Some time ago my dad was diagnosed with fibrosing alveolitis (which is also known as pulmonary fibrosis). At age seventy-five, it did not seem to bother him much. He could feel his lungs were a bit stiff but he could still swim thirty to forty-five meters UNDERWATER twice a week.
Eight weeks ago he had a heart attack, but after a few days in Coronary Care he was almost ready to come home. Unfortunately he then caught the first of several chest infections, which ended with his horrible death from respiratory failure two days ago.
I'm grieving badly, but what confuses me is that the hospital is blaming the fibrosing alveolitis, which they say entered an aggressive phase two days before his death. I thought that it was a slow, progressive disease. Am I wrong?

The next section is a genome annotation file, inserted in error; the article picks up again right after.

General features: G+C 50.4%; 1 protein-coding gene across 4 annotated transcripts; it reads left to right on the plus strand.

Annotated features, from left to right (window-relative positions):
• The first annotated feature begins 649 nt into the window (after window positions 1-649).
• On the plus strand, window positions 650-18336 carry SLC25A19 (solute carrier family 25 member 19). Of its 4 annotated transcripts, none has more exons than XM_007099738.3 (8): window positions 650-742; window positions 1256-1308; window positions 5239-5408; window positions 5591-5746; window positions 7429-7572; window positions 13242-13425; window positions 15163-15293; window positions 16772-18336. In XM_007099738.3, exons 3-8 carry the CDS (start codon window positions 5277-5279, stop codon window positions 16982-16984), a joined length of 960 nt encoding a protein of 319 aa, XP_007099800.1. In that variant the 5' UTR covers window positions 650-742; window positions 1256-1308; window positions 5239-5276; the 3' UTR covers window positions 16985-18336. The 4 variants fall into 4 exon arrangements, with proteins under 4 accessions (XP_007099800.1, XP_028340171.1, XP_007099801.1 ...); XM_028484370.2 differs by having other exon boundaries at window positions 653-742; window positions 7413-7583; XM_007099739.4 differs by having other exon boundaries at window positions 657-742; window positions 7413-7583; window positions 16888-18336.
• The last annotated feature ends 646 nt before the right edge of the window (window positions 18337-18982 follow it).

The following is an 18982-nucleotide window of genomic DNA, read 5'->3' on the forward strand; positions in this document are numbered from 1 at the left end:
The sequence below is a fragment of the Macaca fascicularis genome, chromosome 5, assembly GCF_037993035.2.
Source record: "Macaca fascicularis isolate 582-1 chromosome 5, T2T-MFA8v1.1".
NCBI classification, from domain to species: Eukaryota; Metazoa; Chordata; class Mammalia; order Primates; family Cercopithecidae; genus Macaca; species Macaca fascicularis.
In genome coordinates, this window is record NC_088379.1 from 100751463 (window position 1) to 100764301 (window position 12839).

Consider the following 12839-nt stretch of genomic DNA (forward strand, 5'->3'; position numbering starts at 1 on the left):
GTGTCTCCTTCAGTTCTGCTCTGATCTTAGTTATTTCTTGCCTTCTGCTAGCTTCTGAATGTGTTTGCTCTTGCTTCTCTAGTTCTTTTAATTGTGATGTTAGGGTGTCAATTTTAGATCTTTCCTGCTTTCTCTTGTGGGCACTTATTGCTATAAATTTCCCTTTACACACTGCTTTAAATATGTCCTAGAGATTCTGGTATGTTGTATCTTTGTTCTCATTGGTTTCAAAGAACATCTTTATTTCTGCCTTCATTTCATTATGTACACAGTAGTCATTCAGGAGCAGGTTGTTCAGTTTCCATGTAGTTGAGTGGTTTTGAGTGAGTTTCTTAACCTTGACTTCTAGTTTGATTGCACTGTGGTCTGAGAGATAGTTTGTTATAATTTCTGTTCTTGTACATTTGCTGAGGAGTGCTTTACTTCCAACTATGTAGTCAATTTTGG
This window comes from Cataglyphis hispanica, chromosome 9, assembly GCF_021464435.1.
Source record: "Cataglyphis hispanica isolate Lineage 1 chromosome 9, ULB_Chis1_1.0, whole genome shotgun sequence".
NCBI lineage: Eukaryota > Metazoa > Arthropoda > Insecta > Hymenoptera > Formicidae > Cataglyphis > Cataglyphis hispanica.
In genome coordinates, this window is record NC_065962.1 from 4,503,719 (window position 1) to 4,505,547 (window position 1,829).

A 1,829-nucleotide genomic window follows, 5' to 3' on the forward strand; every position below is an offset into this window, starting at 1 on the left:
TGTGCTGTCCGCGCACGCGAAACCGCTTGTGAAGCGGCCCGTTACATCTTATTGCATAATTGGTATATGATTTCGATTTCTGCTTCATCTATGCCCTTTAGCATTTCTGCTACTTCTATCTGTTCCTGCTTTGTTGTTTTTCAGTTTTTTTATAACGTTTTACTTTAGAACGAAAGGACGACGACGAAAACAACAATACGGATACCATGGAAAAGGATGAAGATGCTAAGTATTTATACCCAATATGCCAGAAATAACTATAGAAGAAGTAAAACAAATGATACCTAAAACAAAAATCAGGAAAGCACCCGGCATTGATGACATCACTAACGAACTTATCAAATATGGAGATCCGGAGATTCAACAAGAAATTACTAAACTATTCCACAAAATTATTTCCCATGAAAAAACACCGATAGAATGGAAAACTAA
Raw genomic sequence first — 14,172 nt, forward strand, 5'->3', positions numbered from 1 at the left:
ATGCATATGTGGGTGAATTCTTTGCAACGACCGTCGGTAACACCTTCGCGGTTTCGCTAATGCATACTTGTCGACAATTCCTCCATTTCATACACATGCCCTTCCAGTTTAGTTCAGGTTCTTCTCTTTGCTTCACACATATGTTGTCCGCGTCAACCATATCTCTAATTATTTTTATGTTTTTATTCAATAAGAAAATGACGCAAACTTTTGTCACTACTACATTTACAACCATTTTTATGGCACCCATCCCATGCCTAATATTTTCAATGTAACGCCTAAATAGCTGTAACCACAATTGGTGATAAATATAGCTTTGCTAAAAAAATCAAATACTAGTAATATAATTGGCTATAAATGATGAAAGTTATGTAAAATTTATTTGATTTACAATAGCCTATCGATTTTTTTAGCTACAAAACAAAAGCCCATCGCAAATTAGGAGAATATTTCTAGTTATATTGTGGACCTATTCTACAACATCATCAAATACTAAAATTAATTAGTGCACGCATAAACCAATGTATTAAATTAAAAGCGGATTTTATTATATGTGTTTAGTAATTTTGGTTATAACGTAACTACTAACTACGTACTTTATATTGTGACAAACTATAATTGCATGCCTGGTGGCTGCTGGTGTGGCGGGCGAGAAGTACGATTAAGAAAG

(Email address withheld)
Story posted 4-11-01
Story Artist: Shelley Ensz
Scleroderma Survivor Stories
SCLERO.ORG is the world leader for trustworthy research, support, education and awareness for scleroderma and related illnesses, such as pulmonary hypertension. We are a service of the nonprofit International Scleroderma Network (ISN), which is a 501(c)(3) U.S.-based public charitable foundation, established in 2002. Meet Our Team, or Volunteer. Donations may also be mailed to: